Intel® Trace Analyzer and Collector User and Reference Guide

ID 767272
Date 3/31/2023
Document Table of Contents

Supported Errors

Errors fall into two different categories:

  • Local errors that need only the information available in the process itself and do not require additional communication between processes

  • Global errors that require information from other processes

Another aspect of errors is whether the application can continue after they occurred. Minor problems are reported as warnings and allow the application to continue, but they lead to resource leaks or portability problems. Real errors are invalid operations that can only be skipped to proceed, but this either changes the application semantic (for example, transmission errors) or leads to follow-up errors (for example, skipping an invalid send can lead to a deadlock because of the missing message). Fatal errors cannot be resolved at all and require an application shutdown.

Problems are counted separately per process. Disabled errors are neither reported nor counted, even if they still happen to be detected. The application will be aborted as soon as a certain number of errors are encountered: obviously the first fatal error always requires an abort. Once the number of errors reaches CHECK-MAX-ERRORS or the total number of reports (regardless whether they are warnings or errors) reaches CHECK-MAX-REPORTS (whatever comes first), the application is aborted. These limits apply to each process separately. Even if one process gets stopped, the other processes are allowed to continue to see whether they run into further errors. The whole application is then aborted after a certain trace period. This timeout can be set through CHECK-TIMEOUT.

The default for CHECK-MAX-ERRORS is 1 so that the first error already aborts, whereas CHECK-MAX-REPORTS is at 100 and thus that many warnings errors are allowed. Setting both values to 0 removes the limits. Setting CHECK-MAX-REPORTS to 1 turns the first warning into a reason to abort.

When using an interactive debugger the limits can be set to 0 manually and thus removed, because the user can decide to abort using the normal debugger facilities for application shutdown. If he chooses to continue then Intel® Trace Collector will skip over warnings and non-fatal errors and try to proceed. Fatal errors still force Intel® Trace Collector to abort the application.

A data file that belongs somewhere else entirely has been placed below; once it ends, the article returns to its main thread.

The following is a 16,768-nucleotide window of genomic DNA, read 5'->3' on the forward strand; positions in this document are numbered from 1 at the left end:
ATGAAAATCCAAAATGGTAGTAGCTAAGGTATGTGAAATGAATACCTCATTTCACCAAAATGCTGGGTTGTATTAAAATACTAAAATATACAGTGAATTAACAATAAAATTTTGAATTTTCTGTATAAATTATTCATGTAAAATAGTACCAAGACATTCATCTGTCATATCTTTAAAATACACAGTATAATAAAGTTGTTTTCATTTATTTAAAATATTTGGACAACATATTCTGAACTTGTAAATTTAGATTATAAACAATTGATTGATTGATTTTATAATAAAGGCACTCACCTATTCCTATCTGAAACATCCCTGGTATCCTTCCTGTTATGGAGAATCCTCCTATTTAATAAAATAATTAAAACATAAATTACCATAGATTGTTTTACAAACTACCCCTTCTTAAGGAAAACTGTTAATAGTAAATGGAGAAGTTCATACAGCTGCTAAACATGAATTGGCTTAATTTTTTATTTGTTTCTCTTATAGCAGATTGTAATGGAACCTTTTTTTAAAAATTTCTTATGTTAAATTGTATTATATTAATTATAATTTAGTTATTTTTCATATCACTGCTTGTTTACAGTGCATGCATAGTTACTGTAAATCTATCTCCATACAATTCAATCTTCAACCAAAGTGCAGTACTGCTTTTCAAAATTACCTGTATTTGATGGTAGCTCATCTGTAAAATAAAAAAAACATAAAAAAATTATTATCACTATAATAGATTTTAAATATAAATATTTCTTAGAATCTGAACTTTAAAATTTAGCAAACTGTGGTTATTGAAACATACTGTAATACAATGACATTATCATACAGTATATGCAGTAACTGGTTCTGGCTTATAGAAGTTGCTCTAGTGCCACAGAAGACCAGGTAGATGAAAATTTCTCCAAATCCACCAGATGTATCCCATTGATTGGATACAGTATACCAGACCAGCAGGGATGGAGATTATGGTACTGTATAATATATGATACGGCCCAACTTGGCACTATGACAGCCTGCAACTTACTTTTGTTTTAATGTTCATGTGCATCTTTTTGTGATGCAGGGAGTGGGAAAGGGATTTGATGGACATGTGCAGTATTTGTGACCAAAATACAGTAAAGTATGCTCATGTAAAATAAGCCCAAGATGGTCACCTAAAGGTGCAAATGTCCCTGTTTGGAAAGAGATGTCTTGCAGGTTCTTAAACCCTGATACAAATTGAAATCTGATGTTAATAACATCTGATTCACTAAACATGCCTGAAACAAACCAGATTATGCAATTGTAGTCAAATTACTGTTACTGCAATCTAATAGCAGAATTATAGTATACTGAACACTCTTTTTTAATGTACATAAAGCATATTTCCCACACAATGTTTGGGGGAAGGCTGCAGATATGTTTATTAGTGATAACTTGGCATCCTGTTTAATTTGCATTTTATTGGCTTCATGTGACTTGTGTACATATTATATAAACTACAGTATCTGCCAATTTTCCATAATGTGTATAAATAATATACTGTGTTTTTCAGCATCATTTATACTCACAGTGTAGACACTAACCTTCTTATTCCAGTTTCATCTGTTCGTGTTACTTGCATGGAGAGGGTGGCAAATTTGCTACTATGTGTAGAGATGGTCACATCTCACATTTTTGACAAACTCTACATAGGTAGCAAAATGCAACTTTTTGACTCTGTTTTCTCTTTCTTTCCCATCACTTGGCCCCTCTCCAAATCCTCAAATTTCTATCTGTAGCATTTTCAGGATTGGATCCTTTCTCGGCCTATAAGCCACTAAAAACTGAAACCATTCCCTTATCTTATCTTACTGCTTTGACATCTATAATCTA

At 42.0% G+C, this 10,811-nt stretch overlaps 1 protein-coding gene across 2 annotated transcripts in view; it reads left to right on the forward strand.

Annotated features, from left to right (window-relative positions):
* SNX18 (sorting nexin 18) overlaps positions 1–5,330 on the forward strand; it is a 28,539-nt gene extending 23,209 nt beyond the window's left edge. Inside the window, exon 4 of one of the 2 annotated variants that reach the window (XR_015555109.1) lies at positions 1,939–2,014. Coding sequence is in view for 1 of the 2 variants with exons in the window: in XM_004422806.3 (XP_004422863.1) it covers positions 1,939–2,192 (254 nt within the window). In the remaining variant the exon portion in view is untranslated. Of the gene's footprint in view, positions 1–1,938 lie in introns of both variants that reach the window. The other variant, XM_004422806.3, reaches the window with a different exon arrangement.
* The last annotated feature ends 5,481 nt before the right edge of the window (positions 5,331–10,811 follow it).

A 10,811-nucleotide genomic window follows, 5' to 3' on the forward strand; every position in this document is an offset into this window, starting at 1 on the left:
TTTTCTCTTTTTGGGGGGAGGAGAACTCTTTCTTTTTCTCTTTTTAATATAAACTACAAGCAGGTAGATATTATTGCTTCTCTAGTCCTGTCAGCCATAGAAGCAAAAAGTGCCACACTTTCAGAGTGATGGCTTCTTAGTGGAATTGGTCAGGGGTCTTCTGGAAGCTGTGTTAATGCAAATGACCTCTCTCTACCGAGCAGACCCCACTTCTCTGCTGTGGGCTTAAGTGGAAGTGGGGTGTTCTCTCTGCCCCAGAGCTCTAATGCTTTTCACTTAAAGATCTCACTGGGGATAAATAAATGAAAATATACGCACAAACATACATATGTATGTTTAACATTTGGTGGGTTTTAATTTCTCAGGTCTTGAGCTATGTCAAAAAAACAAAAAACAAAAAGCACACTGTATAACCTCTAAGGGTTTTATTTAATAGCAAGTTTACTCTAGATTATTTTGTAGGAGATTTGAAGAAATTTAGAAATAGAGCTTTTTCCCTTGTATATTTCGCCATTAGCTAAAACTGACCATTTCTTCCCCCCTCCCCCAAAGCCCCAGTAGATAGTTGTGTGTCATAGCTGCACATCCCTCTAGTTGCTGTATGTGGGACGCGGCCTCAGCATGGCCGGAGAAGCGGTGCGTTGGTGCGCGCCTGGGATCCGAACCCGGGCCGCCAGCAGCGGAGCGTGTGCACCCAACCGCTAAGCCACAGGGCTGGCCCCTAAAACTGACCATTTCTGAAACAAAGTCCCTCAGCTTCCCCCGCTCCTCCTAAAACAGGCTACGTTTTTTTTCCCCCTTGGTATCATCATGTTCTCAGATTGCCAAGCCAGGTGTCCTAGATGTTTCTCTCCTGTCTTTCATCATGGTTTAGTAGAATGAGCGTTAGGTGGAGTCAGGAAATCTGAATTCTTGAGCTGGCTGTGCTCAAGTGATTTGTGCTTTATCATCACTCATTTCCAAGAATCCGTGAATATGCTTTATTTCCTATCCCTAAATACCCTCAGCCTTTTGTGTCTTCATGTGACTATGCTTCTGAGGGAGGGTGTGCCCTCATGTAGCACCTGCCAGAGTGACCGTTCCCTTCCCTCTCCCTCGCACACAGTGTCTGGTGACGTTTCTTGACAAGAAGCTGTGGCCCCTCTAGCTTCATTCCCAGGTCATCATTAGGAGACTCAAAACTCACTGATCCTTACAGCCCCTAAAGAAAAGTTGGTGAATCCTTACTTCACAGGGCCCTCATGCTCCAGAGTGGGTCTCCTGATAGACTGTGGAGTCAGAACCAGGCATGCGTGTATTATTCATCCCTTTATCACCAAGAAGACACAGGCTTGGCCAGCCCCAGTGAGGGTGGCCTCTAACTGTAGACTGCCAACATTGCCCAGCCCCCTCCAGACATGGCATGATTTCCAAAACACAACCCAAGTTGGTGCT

See the lists of supported errors (the description provides just a few keywords for each error, a more detailed description can be found in the following sections).

Local Errors

Error Name Type Description
Fatal Process terminated by fatal signal
Fatal Process exits without calling MPI_Finalize()
Depends on MPI and error MPI itself or wrapper detects an error
Warning Multiple MPI operations are started using the same memory
Error Data modified while owned by MPI
Error Buffer given to MPI cannot be read or written
Error Read or write access to memory currently owned by MPI
Error Distributed memory checking
Error Invalid sequence of calls
Warning Program creates suspiciously high number of requests or exits with pending requests
Warning An active request has been freed
Warning Program creates high number of data types
Warning Not enough space for buffered send

Global Errors

Error Name Type Description
Error The type signature does not match
Error Data modified during transmission
Warning Program terminates with unreceived messages
Fatal A cycle of processes waiting for each other
Fatala A cycle of processes, one or more in blocking send
Warning Warning when application might be stuck
Error Processes enter different collective operations
Error More or less data than expected
Error Reduction operation inconsistent
Error Root parameter inconsistent
Error Invalid parameter for collective operation
Warning MPI_Comm_free() must be called collectively

a if check is enabled, otherwise it depends on the MPI implementation